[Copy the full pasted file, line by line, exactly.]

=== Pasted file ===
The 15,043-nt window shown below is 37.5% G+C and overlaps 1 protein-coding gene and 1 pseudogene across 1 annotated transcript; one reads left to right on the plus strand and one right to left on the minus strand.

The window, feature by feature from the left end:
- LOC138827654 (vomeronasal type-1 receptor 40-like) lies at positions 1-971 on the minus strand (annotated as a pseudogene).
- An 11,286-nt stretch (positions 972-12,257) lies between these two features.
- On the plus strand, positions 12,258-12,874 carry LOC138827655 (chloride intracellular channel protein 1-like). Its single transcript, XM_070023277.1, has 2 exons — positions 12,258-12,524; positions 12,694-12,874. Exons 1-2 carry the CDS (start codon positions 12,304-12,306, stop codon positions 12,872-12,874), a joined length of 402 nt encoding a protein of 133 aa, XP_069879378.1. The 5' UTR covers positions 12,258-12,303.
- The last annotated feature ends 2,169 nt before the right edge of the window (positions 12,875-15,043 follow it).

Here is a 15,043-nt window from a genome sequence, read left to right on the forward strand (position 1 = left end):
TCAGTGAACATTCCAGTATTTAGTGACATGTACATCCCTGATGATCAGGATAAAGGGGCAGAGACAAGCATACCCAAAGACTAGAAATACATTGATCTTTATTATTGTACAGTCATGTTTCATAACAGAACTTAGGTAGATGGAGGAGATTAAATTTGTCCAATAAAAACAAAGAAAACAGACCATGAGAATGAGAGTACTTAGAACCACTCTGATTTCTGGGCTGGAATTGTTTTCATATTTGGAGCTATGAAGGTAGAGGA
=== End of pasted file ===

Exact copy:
The 15,043-nt window shown below is 37.5% G+C and overlaps 1 protein-coding gene and 1 pseudogene across 1 annotated transcript; one reads left to right on the plus strand and one right to left on the minus strand.

The window, feature by feature from the left end:
- LOC138827654 (vomeronasal type-1 receptor 40-like) lies at positions 1-971 on the minus strand (annotated as a pseudogene).
- An 11,286-nt stretch (positions 972-12,257) lies between these two features.
- On the plus strand, positions 12,258-12,874 carry LOC138827655 (chloride intracellular channel protein 1-like). Its single transcript, XM_070023277.1, has 2 exons — positions 12,258-12,524; positions 12,694-12,874. Exons 1-2 carry the CDS (start codon positions 12,304-12,306, stop codon positions 12,872-12,874), a joined length of 402 nt encoding a protein of 133 aa, XP_069879378.1. The 5' UTR covers positions 12,258-12,303.
- The last annotated feature ends 2,169 nt before the right edge of the window (positions 12,875-15,043 follow it).

Here is a 15,043-nt window from a genome sequence, read left to right on the forward strand (position 1 = left end):
TCAGTGAACATTCCAGTATTTAGTGACATGTACATCCCTGATGATCAGGATAAAGGGGCAGAGACAAGCATACCCAAAGACTAGAAATACATTGATCTTTATTATTGTACAGTCATGTTTCATAACAGAACTTAGGTAGATGGAGGAGATTAAATTTGTCCAATAAAAACAAAGAAAACAGACCATGAGAATGAGAGTACTTAGAACCACTCTGATTTCTGGGCTGGAATTGTTTTCATATTTGGAGCTATGAAGGTAGAGGA